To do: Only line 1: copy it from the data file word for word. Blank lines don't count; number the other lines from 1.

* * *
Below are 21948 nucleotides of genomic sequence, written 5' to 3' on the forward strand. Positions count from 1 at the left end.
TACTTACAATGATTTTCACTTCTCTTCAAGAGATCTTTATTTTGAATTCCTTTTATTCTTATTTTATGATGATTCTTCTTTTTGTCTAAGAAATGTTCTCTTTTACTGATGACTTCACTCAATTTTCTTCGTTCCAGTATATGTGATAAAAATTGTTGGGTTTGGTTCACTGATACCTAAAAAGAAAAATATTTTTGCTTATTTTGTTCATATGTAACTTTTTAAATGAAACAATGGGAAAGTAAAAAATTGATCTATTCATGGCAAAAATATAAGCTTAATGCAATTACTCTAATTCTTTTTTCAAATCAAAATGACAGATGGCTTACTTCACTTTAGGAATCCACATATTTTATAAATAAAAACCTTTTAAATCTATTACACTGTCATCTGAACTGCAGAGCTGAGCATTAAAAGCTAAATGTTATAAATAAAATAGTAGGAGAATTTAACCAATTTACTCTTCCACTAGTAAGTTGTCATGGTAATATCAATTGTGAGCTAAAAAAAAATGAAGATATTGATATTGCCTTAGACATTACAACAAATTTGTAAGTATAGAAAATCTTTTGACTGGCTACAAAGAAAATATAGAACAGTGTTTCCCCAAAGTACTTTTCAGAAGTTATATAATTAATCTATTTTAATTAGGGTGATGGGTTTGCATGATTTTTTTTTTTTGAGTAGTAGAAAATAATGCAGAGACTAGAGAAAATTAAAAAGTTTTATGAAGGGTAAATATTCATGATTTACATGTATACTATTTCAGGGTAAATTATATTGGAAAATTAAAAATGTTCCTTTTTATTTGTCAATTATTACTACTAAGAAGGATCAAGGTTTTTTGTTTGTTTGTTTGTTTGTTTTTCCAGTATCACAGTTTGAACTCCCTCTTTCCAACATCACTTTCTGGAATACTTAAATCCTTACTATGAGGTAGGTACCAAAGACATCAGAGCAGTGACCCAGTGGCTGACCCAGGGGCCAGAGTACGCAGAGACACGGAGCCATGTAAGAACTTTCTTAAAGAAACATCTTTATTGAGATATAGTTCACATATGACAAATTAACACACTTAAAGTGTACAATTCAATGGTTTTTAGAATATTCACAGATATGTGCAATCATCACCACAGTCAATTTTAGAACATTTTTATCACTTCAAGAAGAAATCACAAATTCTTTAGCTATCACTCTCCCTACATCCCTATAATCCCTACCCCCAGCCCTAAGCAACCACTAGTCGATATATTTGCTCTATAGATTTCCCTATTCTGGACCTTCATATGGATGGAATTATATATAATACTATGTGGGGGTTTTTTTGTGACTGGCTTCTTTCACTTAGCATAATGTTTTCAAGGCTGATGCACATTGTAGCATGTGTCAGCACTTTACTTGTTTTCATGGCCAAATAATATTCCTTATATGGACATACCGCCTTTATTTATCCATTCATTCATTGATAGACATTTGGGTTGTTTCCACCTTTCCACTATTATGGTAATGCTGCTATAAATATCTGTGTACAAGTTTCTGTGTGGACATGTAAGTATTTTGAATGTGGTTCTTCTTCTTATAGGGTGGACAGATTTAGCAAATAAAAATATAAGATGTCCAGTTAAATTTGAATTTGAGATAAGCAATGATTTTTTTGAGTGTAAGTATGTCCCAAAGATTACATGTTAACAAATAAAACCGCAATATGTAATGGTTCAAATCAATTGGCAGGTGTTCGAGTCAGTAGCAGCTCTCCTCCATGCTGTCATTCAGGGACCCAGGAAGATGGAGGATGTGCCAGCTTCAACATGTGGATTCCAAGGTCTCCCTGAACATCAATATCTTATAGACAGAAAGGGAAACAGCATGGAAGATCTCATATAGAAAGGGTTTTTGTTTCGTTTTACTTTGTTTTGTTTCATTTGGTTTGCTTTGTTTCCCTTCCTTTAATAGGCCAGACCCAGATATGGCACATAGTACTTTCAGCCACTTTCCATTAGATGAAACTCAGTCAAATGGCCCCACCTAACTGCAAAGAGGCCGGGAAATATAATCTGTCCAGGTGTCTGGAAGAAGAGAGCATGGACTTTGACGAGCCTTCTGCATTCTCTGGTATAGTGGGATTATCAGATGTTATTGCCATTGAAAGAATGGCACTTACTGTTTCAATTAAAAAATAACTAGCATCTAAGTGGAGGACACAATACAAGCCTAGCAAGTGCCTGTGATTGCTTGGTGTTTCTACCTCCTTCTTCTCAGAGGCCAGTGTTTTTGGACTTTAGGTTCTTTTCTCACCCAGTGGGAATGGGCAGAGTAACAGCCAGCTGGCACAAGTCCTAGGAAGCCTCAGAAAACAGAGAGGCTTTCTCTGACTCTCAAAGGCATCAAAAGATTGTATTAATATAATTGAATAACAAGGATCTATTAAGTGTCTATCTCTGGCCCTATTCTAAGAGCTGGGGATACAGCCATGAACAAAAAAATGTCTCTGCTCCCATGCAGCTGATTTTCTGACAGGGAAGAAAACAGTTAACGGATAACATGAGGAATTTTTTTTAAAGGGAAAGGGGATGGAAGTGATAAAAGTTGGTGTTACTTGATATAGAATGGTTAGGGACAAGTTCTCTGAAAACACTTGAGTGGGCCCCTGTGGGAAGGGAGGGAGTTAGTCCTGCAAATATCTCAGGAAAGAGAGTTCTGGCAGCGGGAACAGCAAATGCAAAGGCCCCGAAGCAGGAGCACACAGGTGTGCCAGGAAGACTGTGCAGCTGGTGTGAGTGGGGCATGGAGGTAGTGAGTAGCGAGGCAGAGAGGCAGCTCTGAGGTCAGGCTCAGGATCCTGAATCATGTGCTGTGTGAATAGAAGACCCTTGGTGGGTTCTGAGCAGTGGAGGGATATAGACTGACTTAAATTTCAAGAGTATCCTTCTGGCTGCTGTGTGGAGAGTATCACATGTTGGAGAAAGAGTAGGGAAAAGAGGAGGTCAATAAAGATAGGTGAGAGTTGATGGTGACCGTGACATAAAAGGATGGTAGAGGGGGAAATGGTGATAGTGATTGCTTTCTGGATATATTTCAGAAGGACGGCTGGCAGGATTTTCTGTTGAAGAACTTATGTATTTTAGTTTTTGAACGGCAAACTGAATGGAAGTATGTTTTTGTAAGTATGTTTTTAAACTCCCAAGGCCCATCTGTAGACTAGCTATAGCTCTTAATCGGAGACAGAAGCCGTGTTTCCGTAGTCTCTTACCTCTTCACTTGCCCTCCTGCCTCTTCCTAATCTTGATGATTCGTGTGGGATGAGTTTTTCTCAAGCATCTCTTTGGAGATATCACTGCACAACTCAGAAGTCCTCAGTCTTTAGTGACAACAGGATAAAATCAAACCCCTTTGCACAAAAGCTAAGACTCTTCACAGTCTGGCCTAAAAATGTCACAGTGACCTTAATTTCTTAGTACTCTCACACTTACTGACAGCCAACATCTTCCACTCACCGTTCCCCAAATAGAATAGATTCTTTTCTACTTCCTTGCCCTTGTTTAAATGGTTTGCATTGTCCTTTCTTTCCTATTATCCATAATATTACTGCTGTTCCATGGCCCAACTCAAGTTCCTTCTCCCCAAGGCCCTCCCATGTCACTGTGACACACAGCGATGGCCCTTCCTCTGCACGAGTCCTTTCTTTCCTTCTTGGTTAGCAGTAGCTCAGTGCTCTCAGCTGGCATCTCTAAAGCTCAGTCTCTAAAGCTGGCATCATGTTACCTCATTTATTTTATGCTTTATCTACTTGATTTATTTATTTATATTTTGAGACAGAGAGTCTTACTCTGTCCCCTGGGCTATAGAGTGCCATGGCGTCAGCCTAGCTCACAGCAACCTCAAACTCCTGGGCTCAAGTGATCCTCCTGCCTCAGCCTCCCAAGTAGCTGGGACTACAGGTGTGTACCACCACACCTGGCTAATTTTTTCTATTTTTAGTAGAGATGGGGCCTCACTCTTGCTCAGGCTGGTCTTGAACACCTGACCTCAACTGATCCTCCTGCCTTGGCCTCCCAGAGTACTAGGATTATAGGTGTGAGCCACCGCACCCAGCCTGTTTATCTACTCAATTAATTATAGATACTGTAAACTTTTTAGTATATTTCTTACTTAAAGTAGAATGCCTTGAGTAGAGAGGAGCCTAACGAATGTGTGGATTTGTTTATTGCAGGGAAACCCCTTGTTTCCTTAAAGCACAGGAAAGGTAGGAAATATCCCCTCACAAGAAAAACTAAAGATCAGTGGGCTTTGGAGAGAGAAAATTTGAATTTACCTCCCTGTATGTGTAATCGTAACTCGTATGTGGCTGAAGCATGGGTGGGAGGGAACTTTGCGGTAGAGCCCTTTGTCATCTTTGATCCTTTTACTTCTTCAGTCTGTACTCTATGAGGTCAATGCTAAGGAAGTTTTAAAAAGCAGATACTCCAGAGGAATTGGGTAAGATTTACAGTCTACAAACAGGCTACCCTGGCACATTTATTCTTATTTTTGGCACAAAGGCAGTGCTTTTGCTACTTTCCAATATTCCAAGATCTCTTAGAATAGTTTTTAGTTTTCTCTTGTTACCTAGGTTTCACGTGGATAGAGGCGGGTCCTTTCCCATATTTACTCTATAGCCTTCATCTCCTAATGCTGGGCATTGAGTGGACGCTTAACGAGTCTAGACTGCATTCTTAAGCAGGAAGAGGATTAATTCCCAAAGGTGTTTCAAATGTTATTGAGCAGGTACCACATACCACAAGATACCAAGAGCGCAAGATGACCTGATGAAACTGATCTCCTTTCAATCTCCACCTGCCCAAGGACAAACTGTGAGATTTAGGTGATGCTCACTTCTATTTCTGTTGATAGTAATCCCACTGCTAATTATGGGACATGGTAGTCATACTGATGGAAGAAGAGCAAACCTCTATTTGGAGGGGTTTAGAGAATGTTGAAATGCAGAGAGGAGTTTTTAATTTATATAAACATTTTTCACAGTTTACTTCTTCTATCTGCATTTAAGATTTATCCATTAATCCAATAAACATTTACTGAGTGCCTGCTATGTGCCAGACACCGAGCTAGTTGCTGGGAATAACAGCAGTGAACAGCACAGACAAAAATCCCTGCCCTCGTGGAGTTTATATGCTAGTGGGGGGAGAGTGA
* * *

Below are 21948 nucleotides of genomic sequence, written 5' to 3' on the forward strand. Positions count from 1 at the left end.